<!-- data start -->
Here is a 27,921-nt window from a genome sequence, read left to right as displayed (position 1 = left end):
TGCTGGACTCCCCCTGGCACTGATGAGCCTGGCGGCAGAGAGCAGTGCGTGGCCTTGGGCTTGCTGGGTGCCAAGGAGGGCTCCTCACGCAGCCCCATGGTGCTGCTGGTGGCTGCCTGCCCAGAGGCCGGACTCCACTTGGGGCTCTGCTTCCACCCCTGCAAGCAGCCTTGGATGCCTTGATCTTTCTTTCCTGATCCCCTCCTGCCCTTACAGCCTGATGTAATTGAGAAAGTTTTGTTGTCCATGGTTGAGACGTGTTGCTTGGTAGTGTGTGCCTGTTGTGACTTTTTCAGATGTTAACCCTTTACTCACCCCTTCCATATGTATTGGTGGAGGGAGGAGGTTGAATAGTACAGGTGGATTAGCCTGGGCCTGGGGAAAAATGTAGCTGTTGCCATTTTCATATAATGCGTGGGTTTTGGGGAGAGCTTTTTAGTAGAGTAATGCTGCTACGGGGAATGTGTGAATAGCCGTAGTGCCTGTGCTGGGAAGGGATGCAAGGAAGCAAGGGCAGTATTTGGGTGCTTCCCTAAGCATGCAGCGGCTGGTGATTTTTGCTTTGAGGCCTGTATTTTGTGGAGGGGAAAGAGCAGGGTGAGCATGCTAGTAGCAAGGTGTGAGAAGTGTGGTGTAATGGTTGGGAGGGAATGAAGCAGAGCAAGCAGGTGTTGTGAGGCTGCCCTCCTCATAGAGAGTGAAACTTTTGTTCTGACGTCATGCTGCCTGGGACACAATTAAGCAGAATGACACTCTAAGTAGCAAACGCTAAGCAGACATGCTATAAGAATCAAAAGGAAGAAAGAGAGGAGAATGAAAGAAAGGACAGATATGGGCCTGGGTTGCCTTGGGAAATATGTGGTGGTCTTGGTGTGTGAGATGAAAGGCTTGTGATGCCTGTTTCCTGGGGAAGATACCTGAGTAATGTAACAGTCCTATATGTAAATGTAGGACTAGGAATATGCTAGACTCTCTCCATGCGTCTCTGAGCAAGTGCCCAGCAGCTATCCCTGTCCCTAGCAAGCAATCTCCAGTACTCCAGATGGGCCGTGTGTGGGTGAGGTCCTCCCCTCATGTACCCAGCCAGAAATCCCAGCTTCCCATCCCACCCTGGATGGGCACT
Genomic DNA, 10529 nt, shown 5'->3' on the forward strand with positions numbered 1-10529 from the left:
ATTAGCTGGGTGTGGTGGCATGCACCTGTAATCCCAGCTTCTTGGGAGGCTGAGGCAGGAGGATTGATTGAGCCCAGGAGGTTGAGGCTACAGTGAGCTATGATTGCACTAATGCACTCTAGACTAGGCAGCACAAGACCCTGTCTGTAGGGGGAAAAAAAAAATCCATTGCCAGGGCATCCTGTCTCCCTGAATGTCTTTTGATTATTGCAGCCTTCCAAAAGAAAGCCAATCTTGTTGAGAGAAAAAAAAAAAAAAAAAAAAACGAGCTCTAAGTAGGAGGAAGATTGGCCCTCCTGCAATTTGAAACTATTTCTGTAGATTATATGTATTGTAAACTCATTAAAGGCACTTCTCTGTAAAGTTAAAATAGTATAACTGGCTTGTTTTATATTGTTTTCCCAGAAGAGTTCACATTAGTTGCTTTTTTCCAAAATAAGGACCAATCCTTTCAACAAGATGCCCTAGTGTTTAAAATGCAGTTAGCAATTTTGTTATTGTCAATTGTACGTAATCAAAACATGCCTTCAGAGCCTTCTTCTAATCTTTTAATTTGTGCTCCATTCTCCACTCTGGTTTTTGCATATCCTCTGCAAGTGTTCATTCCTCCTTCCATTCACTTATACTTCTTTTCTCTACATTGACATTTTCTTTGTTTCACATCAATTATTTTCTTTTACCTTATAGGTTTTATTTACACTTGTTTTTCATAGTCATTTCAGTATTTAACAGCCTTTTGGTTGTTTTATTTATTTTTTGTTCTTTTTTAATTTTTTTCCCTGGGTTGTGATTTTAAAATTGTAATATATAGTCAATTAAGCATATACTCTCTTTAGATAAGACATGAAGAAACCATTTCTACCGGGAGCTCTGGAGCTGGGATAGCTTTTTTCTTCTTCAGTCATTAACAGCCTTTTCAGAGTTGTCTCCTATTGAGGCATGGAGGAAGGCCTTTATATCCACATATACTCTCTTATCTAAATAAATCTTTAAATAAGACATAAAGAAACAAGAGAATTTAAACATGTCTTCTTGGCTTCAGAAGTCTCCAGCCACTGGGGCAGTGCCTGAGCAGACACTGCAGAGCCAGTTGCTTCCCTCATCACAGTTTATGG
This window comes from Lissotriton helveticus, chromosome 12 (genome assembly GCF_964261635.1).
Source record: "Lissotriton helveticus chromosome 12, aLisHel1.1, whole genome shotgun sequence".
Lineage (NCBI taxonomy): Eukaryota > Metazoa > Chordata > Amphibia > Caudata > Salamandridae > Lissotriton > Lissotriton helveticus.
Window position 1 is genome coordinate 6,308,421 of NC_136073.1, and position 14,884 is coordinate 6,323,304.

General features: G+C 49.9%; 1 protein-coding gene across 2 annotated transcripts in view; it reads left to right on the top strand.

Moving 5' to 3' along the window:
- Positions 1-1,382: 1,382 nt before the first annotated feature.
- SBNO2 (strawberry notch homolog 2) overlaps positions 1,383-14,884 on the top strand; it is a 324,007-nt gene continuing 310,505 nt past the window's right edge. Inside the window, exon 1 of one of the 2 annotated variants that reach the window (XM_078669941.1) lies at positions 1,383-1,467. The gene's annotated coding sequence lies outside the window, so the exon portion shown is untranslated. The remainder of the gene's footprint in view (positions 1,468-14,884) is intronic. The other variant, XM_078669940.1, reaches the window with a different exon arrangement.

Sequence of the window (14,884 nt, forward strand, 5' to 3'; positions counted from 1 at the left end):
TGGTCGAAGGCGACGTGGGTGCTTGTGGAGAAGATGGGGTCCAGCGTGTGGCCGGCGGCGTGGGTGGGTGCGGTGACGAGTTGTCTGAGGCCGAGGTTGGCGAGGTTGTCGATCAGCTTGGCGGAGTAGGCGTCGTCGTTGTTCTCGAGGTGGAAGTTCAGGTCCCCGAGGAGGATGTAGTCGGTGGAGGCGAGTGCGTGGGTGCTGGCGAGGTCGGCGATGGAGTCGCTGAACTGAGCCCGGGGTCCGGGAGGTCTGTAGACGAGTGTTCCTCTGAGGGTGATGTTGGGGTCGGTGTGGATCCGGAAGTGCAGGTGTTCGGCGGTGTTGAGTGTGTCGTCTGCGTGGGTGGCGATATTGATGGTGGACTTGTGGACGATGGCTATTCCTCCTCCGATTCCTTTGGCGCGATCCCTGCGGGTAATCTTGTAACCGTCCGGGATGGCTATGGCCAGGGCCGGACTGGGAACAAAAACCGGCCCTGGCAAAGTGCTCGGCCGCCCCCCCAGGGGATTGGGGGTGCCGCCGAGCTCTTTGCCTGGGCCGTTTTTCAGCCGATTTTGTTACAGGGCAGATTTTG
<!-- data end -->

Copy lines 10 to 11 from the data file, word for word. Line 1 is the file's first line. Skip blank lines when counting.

Moving 5' to 3' along the window:
- Positions 1-1,382: 1,382 nt before the first annotated feature.